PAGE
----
Inducing a slight deficit: However, to achieve even greater efficiency, Bruno Cheviron proposes a complete change of approach. “In some situations, irrigating more is not necessarily synonymous with greater yields. It is, therefore, a matter of thinking differently and taking into account the variable costs (water and electricity), which means that maximum income is not necessarily achieved by maximising the yield.

This is understandable since the cost of an additional cycle of water will not necessarily be covered by an increase in yield. “The idea is to look at the relationship between the yield and farmers’ income and introduce premiums that encourage slightly less irrigation, making less than optimal yields economically viable.

If the Government could make a package available to the irrigation managers, then this could be a way forward and the whole community would benefit.  This is one of the significant lines of thinking being adopted today. Up to now, the payments for environmental services has above all favoured quality rather than quantity. Therefore, this is a significant inducement that, without penalising those who irrigate, would have a threshold effect on the flow rates or groundwater that is under pressure.” Read also: “Irrigating with a slight deficit”.



In Blagon, Franck Minjat has managed to cover all his cropped areas with the irrigation pivots


Just what is required. Created in the seventies, the Franck and Patrick Minjats’ farm in the Landes now has 210 hectares laid down to a number of crops, reflecting the changes in the cropping patterns of this region. Maize (or corn), which was omnipresent in the nineties, has lost ground a little. It now accounts for only 40% of the regions surface area. The farm is split in two, one part being organic and the other conventional. “Organically, I produce soya, sweet corn for human consumption, potatoes, seed radishes, seed rye and peas, all under contract. Conventionally, I basically grow seed maize (corn) and carrots.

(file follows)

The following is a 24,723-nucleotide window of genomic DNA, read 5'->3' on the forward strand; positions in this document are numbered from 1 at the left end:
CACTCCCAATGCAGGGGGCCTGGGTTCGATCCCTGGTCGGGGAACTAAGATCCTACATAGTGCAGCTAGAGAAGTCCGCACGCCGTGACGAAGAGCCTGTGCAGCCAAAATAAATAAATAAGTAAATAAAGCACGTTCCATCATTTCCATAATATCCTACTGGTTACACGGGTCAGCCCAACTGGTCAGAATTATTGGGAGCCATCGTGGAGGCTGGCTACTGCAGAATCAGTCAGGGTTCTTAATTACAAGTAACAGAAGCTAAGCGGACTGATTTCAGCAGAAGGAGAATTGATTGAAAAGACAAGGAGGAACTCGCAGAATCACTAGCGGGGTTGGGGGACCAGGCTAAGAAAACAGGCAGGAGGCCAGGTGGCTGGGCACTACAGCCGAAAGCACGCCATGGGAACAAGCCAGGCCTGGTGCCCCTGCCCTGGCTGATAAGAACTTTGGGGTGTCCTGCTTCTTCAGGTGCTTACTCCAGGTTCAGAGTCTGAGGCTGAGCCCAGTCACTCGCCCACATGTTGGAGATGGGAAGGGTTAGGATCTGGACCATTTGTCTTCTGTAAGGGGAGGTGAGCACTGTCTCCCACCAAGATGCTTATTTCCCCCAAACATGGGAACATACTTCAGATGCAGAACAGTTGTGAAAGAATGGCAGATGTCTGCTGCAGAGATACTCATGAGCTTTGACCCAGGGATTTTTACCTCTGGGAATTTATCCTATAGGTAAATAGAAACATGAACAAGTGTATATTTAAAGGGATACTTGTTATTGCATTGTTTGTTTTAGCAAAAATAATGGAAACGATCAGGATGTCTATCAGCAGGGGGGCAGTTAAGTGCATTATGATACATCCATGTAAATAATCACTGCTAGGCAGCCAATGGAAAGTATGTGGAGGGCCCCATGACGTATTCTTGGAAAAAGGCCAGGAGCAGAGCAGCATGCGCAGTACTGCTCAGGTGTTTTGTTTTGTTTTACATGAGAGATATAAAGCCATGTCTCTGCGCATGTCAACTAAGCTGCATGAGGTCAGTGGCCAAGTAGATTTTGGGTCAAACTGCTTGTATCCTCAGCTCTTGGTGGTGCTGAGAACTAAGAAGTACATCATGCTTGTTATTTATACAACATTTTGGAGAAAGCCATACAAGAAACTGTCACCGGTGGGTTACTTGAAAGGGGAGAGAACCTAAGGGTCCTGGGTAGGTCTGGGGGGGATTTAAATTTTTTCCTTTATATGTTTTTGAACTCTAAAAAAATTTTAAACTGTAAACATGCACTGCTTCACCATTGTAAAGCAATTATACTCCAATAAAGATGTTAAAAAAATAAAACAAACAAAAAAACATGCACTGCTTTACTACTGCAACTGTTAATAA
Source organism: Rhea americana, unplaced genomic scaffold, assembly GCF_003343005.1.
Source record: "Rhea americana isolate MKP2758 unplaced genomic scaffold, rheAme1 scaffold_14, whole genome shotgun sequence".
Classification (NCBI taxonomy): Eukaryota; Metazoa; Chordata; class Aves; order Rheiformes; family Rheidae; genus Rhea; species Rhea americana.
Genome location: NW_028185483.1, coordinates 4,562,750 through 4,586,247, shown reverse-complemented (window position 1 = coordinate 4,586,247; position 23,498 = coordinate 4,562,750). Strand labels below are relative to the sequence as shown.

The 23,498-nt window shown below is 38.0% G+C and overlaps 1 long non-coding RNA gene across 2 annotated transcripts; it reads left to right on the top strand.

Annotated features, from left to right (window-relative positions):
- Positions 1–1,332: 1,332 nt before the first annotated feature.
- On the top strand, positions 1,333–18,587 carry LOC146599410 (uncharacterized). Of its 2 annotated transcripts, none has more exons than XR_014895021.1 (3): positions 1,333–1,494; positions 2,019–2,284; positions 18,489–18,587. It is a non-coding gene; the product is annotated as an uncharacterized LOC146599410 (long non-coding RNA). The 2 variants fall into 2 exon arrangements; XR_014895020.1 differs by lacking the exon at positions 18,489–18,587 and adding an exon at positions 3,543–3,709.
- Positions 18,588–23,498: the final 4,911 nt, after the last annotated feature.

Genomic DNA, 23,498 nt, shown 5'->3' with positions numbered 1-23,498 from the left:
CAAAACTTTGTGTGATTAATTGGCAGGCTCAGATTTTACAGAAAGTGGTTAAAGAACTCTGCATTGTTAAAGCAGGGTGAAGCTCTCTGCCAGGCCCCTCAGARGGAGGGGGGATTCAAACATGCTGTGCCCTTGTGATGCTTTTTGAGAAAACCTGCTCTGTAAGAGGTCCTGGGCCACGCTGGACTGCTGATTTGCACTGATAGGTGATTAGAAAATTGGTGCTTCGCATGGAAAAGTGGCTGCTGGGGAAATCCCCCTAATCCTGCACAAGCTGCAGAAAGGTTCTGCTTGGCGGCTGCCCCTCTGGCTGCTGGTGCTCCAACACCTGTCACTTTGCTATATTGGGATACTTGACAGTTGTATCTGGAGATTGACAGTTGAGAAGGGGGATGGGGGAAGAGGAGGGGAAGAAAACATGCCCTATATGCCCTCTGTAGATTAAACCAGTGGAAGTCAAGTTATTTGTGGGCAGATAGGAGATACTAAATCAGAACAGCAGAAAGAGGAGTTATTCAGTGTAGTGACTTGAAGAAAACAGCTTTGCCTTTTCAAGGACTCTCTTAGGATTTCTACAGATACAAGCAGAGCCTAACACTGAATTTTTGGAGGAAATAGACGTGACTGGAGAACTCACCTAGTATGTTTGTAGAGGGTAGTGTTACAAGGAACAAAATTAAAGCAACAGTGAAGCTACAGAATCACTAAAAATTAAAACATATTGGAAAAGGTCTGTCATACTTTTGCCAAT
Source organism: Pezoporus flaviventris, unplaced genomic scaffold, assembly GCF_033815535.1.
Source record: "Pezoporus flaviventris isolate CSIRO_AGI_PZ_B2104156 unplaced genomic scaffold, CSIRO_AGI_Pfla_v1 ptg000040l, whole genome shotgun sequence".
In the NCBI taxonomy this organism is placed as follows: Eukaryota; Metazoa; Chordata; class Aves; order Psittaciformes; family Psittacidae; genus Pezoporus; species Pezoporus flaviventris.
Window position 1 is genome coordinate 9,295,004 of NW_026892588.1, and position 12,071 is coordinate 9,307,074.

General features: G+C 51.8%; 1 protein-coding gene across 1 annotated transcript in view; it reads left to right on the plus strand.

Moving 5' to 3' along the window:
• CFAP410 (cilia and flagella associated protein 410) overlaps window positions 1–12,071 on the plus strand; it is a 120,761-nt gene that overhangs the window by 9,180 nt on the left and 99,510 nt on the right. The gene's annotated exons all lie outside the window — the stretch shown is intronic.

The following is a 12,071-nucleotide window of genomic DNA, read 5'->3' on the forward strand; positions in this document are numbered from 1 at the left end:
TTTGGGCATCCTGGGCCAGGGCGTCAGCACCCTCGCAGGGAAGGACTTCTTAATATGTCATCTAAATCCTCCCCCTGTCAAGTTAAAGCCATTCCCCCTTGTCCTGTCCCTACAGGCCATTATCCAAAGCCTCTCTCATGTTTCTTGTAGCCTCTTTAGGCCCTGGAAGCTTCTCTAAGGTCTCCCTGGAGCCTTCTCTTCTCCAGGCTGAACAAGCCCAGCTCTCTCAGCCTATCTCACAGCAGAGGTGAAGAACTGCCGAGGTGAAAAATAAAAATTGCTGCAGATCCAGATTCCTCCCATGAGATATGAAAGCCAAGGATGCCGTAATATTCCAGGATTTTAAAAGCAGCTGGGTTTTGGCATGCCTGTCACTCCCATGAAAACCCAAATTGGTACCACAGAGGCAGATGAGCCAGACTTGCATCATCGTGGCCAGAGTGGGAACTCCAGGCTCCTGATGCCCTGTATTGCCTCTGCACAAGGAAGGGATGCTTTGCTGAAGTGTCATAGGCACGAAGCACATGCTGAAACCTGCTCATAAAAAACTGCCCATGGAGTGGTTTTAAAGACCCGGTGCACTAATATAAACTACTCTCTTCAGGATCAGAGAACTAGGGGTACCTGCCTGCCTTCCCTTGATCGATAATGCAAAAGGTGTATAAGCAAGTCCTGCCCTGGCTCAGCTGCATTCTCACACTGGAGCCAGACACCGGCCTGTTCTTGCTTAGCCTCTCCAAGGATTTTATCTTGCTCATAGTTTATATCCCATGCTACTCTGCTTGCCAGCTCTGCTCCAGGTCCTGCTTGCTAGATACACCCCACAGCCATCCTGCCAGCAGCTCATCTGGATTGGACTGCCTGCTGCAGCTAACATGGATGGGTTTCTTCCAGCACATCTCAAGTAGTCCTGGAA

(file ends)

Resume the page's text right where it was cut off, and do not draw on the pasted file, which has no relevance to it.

Since setting up in 1978, Franck has witnessed all the new irrigation developments.

“At the beginning, as with all the other farms, the main pivots covered 90% of the surface area and the remainder was irrigated with the hose reels, but today the pivots are used over the whole area. The diversification in crops has significantly changed the schedule. “When there was only maize (corn), we irrigated from early June to early October. Nowadays, with the vegetables and winter crops, we begin in March and finish in mid-October.

However, since then, with all the scheduling tools available, a lot of progress has been made. We are better able to understand the status of the soil, crop requirements, peak periods… Furthermore, we have remote sensing, which is of great comfort. Instead of making four trips to the field to ensure that everything is working properly, I now only need to make two or three. That represents a saving of six hours per day. And the progress made is colossal: “Prior to the seventies, we didn´t apply enough water. In the nineties we applied too much.